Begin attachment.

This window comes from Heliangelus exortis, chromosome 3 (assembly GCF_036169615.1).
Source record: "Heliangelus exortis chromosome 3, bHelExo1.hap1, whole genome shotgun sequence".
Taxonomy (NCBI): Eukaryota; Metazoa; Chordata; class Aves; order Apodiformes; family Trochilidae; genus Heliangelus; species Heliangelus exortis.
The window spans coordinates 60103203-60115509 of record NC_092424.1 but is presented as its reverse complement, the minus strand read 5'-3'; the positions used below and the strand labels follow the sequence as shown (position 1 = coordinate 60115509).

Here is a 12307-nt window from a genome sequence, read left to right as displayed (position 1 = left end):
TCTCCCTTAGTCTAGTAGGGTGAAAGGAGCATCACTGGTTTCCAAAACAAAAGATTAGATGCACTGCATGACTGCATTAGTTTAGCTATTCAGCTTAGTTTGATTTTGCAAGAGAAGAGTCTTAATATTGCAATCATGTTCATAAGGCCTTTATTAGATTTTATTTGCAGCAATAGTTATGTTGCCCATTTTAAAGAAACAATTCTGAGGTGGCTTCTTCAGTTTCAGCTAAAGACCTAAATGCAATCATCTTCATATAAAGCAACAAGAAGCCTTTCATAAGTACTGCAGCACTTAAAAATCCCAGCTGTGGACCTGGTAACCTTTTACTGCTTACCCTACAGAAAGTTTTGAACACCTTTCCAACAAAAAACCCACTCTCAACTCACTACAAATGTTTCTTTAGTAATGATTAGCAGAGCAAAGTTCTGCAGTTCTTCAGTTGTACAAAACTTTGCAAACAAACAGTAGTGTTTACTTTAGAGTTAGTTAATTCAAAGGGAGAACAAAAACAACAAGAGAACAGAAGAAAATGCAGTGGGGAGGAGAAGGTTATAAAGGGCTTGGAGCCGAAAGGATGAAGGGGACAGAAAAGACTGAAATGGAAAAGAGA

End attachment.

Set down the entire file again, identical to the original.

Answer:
This window comes from Heliangelus exortis, chromosome 3 (assembly GCF_036169615.1).
Source record: "Heliangelus exortis chromosome 3, bHelExo1.hap1, whole genome shotgun sequence".
Taxonomy (NCBI): Eukaryota; Metazoa; Chordata; class Aves; order Apodiformes; family Trochilidae; genus Heliangelus; species Heliangelus exortis.
The window spans coordinates 60103203-60115509 of record NC_092424.1 but is presented as its reverse complement, the minus strand read 5'-3'; the positions used below and the strand labels follow the sequence as shown (position 1 = coordinate 60115509).

Here is a 12307-nt window from a genome sequence, read left to right as displayed (position 1 = left end):
TCTCCCTTAGTCTAGTAGGGTGAAAGGAGCATCACTGGTTTCCAAAACAAAAGATTAGATGCACTGCATGACTGCATTAGTTTAGCTATTCAGCTTAGTTTGATTTTGCAAGAGAAGAGTCTTAATATTGCAATCATGTTCATAAGGCCTTTATTAGATTTTATTTGCAGCAATAGTTATGTTGCCCATTTTAAAGAAACAATTCTGAGGTGGCTTCTTCAGTTTCAGCTAAAGACCTAAATGCAATCATCTTCATATAAAGCAACAAGAAGCCTTTCATAAGTACTGCAGCACTTAAAAATCCCAGCTGTGGACCTGGTAACCTTTTACTGCTTACCCTACAGAAAGTTTTGAACACCTTTCCAACAAAAAACCCACTCTCAACTCACTACAAATGTTTCTTTAGTAATGATTAGCAGAGCAAAGTTCTGCAGTTCTTCAGTTGTACAAAACTTTGCAAACAAACAGTAGTGTTTACTTTAGAGTTAGTTAATTCAAAGGGAGAACAAAAACAACAAGAGAACAGAAGAAAATGCAGTGGGGAGGAGAAGGTTATAAAGGGCTTGGAGCCGAAAGGATGAAGGGGACAGAAAAGACTGAAATGGAAAAGAGA